Dr. Mark Humphrys

School of Computing. Dublin City University.

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Neural Net Exercise - X and O recogniser

Draw a 15 x 15 grid and print it out. With a thick marker, draw an "X" in the grid. Every square that the marker touches has value "1", every other square has value "0". It's up to you to find a sensible way of coding these 225 squares of value 0 or 1 as input to the neural network.

Draw a number of sample X's and sample O's. Train the network on them. Output should be X, O, or "unknown". You may have to train it on some non-X, non-O patterns.

Then draw a new X and a new O and see if the network successfully recognises them. Get someone else to draw a new X and O and see how the network performs.

Finally, find, and hand up a printout of, the "X" that looks least like the X's it has been trained on, yet which is still classified as an X. This shape should still be clearly an X to the human eye.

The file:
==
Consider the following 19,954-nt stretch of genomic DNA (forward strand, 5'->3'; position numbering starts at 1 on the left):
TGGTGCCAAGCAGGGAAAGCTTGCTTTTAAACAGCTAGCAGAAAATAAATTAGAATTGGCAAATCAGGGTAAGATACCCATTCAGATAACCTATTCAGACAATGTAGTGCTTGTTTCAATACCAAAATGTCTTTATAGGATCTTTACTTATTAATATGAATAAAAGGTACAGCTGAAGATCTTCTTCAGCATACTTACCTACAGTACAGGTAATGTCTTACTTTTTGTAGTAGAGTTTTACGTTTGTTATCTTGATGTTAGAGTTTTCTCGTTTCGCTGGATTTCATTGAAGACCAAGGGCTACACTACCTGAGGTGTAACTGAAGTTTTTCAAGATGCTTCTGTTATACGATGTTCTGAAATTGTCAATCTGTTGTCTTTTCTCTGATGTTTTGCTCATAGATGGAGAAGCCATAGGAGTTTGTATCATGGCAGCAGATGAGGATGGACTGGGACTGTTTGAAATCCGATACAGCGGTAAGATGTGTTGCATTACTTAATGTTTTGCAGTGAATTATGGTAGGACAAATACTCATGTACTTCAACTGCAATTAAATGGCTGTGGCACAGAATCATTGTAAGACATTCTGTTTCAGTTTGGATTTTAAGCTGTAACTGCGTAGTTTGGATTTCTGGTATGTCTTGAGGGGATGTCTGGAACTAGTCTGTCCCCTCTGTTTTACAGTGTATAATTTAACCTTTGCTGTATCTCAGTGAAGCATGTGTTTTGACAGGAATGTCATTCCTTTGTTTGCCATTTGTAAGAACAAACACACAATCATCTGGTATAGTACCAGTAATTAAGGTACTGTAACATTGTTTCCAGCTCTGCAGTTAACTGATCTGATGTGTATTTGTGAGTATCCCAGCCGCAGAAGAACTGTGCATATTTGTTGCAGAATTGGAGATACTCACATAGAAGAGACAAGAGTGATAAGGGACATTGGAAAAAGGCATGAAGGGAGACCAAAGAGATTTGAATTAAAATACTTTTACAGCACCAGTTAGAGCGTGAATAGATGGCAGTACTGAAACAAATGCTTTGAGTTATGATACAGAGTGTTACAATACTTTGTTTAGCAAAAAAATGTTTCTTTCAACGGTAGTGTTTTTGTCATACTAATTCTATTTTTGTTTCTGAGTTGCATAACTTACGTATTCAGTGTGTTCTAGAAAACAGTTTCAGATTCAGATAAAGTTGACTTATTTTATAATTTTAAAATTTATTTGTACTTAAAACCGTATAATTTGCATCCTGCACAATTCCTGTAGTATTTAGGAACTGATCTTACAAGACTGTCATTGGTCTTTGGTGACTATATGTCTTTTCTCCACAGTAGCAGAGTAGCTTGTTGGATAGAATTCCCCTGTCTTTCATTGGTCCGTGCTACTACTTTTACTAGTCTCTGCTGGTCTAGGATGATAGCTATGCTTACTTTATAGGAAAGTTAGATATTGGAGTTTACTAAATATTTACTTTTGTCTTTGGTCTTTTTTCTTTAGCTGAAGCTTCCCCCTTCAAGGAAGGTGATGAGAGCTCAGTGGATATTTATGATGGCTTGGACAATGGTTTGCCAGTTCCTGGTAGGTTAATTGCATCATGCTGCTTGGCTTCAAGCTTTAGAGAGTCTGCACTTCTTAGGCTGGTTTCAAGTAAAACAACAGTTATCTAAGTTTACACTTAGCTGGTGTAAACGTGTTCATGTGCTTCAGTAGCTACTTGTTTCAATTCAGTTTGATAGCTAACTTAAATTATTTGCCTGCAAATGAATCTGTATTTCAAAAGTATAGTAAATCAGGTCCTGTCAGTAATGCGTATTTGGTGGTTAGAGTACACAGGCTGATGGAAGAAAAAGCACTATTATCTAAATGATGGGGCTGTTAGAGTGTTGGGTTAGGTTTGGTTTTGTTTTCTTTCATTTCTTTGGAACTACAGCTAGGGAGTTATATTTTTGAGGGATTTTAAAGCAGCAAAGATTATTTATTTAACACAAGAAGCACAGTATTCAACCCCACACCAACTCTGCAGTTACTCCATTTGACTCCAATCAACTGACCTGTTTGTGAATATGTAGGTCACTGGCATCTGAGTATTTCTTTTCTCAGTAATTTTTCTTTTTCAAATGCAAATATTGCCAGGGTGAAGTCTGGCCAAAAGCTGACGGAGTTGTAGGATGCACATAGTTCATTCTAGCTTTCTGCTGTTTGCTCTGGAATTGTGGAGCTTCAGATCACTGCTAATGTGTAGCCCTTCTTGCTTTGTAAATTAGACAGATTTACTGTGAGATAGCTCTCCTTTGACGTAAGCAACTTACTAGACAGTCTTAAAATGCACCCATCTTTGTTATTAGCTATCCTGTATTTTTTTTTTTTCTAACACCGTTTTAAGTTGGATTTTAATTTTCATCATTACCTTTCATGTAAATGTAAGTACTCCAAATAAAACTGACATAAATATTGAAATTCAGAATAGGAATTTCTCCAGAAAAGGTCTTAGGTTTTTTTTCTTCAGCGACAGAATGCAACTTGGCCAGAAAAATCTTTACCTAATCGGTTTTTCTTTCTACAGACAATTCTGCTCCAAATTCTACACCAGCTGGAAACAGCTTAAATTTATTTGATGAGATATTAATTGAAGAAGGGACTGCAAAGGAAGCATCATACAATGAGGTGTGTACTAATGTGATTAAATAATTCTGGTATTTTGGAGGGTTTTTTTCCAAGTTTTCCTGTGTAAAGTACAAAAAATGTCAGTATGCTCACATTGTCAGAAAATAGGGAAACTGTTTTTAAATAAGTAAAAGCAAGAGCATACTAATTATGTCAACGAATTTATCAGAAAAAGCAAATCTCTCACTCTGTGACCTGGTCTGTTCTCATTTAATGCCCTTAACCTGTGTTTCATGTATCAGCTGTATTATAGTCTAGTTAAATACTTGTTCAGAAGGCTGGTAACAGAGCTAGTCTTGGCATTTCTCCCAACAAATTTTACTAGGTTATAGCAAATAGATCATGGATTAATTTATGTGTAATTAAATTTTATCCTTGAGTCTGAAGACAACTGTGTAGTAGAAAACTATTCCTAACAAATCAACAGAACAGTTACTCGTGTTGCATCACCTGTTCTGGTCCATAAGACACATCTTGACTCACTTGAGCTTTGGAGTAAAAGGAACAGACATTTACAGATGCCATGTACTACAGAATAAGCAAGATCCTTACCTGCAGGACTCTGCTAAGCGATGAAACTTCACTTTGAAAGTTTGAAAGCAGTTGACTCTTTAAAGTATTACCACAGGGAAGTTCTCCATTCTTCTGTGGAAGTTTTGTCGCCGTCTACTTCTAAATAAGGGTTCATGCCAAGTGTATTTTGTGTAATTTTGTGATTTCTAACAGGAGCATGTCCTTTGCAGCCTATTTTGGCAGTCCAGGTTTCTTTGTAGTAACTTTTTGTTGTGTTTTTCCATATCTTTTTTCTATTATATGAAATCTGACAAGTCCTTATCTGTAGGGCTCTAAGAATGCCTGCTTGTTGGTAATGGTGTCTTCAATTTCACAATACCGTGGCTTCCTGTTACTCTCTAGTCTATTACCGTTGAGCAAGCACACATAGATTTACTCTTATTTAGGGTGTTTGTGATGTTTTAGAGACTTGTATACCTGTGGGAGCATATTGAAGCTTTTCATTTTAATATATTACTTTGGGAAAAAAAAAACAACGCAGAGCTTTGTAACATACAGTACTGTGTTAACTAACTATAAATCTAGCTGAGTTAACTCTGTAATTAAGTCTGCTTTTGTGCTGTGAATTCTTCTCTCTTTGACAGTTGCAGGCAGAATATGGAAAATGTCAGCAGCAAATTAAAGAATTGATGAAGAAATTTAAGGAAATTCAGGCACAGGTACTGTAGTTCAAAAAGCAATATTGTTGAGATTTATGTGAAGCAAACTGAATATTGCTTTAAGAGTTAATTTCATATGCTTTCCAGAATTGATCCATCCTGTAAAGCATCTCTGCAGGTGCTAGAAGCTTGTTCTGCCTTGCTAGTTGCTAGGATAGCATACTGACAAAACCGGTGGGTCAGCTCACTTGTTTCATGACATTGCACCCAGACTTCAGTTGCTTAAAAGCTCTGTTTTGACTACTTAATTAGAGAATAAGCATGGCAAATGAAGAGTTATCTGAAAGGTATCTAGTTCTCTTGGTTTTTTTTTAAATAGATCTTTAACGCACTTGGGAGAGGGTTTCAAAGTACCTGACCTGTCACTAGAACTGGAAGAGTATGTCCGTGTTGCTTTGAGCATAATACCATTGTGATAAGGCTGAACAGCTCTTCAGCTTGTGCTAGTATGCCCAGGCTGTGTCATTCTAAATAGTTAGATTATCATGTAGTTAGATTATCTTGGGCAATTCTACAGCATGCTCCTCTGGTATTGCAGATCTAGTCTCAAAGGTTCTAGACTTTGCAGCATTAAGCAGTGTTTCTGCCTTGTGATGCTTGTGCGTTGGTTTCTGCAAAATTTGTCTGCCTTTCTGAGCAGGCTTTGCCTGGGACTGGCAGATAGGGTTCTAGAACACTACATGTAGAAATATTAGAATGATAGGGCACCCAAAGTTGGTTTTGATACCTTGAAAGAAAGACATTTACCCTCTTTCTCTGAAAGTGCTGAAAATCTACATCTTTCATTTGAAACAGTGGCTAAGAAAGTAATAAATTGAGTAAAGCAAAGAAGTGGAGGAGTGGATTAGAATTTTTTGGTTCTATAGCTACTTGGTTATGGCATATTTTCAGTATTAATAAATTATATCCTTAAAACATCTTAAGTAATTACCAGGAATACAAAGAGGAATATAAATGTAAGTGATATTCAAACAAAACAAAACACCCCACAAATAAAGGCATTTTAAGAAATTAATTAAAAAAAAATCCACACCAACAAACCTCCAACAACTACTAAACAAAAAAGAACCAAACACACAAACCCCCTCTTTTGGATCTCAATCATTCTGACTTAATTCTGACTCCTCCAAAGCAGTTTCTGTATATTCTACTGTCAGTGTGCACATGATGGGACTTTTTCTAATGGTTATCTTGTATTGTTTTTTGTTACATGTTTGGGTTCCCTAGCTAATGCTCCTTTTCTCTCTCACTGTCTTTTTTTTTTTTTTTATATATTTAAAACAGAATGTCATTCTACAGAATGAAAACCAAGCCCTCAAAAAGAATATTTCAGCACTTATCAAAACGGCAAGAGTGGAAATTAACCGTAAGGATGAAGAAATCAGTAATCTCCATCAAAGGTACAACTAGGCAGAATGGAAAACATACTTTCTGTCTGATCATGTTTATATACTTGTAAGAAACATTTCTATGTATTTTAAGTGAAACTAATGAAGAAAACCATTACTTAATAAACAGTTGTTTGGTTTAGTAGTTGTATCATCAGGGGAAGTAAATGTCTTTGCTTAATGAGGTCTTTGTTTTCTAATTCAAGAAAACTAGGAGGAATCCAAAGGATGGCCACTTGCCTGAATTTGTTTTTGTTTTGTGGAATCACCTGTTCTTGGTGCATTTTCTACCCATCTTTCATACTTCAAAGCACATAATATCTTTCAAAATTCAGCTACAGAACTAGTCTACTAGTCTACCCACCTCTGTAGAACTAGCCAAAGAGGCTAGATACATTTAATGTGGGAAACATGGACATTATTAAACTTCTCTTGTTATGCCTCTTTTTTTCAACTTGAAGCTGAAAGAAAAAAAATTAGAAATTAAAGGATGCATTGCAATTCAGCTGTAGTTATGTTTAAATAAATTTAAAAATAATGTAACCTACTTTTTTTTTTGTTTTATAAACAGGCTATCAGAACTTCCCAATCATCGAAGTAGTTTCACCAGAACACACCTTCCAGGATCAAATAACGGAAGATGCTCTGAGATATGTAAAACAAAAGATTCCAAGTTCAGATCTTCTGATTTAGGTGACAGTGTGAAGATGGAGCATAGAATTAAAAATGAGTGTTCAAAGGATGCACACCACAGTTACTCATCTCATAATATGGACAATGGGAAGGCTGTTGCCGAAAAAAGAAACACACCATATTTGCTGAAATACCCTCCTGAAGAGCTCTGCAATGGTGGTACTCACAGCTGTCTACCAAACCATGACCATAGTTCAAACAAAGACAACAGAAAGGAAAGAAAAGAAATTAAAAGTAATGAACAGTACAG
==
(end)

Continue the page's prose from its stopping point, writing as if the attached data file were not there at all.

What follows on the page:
Similarly, find the most different O it can recognise.

To be handed up:

  1. Tidy, bound printout of full working code, commented, in any language.
  2. Samples of all exemplars and test patterns used, with the network output for them explained.

ancientbrain.com      w2mind.org      humphrysfamilytree.com

On the Internet since 1987.

Wikipedia: Sometimes I link to Wikipedia. I have written something In defence of Wikipedia. It is often a useful starting point but you cannot trust it. Linking to it is like linking to a Google search. A starting point, not a destination. I automatically highlight in red all links to Wikipedia and Google search and other possibly-unreliable user-generated content.